Why you should be recruiting older people

As skills shortages hit businesses, employers must be ready to utilise as broad a pool of labour as possible. Against this backdrop, are we overlooking older talent?

Following a fall in net migration from the EU, the Chartered Institute of Personnel and Development has revealed that 40 per cent of employers are having more problems filling vacancies than they did last year.

More than ever, businesses must consider as diverse a pool of labour as possible. And while diversity on the gender and race front is well documented, diversity of age has been somewhat left in the shadows. Are we to discount older recruits just because we assume the world has passed them by?

Today’s entrepreneurial scene may conjure up images of young techies building empires from reams of code.

But in reality, the most common age of a UK business owner, according to Companies House, is 51. By nature of their age, these people have built reserves of nous and expertise, crucial to navigating the extremes of business decisionmaking. And contemporaries they hire are no different.

It’s a counterpoint to the perception that at a certain age, older people are no longer fit for the job. But not only do older employees so frequently have the adroitness to carry out and implement a vision to make a business a success, they often have the wherewithal to overcome inevitable stumbling blocks.

Even where businesses are fronted by younger people, there is a big difference between creating an early vision and getting it off the ground, and building the technical structure and team to scale it up.

Older workers can also bring specific industry skills which younger employees just do not have yet. Take technology, a hotbed of start-up activity. While mobile and social have taken off massively in recent years, the coding languages that underpin them are longer standing; they can often be the preserve of the more experienced.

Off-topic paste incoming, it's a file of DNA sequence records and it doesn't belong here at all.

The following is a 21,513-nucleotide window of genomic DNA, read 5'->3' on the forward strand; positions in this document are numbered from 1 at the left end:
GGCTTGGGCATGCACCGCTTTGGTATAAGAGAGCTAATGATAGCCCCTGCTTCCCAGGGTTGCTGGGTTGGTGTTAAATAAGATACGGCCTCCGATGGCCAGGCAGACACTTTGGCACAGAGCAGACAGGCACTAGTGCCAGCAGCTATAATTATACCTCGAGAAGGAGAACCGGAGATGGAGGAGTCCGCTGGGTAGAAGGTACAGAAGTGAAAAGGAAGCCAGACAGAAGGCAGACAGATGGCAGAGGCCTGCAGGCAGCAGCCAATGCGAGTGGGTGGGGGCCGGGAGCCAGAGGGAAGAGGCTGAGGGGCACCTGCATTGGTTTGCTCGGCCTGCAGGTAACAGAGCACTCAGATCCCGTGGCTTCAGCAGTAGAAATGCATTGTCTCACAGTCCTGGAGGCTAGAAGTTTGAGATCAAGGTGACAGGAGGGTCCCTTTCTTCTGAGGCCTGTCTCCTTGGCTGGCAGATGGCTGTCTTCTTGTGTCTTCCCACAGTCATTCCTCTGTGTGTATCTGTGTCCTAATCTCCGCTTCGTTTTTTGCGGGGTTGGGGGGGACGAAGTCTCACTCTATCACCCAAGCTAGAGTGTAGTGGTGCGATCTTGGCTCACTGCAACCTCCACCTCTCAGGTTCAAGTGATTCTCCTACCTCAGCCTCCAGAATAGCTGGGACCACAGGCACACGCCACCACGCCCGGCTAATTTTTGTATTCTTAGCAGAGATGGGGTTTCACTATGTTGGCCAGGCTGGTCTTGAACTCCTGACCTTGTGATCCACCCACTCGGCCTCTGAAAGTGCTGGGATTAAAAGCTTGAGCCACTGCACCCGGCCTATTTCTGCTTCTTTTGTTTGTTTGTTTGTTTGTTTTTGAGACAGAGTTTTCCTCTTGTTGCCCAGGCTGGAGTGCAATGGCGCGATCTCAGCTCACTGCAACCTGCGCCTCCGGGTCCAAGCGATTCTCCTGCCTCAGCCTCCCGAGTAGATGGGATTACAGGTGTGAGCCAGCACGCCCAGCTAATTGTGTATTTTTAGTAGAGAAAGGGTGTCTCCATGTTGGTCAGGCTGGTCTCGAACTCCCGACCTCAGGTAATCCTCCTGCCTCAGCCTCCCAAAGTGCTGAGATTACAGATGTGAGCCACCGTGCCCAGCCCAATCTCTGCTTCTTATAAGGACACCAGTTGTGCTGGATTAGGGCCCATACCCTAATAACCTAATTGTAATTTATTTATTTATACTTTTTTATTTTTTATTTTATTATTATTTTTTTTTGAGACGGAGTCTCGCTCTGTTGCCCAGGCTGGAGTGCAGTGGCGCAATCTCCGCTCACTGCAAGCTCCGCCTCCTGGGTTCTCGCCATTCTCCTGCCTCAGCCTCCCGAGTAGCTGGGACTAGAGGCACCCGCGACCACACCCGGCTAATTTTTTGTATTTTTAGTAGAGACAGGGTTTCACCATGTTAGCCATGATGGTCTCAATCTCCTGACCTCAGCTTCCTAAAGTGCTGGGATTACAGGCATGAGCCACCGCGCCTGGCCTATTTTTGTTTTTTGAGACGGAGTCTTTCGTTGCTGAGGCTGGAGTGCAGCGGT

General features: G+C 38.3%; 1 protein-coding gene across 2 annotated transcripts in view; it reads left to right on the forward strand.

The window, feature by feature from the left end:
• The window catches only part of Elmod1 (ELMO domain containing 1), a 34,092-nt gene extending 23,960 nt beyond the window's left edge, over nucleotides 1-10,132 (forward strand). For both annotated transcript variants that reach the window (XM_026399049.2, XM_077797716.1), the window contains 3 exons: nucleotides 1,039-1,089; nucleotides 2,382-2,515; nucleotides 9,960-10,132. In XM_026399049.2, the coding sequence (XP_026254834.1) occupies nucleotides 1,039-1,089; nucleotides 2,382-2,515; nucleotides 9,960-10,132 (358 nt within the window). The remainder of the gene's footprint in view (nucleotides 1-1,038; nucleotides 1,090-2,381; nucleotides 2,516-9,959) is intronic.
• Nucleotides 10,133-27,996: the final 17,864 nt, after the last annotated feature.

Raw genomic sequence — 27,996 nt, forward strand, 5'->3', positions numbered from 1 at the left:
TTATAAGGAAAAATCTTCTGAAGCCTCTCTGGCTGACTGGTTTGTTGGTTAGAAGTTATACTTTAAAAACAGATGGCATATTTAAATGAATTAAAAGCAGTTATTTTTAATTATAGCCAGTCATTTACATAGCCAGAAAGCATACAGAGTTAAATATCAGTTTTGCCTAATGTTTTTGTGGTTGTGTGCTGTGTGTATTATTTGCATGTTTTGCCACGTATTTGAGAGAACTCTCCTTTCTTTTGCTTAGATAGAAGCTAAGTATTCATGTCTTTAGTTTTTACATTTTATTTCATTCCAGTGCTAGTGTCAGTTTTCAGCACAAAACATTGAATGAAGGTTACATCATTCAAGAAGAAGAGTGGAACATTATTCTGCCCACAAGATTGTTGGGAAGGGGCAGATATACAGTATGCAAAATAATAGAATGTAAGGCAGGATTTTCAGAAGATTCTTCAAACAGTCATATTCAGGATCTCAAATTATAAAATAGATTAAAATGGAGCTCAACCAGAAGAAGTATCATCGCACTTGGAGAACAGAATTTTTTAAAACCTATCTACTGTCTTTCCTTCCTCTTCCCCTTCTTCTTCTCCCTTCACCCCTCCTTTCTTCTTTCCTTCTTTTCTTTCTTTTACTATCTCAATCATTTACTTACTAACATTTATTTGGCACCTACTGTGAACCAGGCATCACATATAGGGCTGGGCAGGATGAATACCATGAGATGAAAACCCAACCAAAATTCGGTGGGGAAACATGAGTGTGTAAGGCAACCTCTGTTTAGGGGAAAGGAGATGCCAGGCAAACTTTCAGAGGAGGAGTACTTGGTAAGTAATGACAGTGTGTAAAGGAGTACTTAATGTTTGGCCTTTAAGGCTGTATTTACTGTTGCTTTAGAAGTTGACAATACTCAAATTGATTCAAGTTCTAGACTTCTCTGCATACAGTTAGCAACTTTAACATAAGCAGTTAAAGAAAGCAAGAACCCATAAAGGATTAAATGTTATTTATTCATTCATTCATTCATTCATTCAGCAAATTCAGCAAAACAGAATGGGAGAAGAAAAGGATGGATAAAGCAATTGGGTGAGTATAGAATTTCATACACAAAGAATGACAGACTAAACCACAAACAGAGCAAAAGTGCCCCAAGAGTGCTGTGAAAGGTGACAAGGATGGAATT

Are older employees also easier to manage? Contrary to the demands of the millennial generation – hours that suit them, wellbeing programmes, free food – isn’t there something to be said for the more seasoned worker who turns up on time and puts in an old-fashioned, hardworking shift?

You only have to look at the likes of Google and Apple to see that the most innovative and effective start-ups are those that harness the energy of the new guard, but also the experience of the old. So when the greyer but more seasoned CVs roll in, ignore them at your peril.

Ben Lobel

Ben Lobel

Ben Lobel was the editor of SmallBusiness.co.uk and GrowthBusiness.co.uk from 2010 to 2018. He specialises in writing for start-up and scale-up companies in the areas of finance, marketing and HR.

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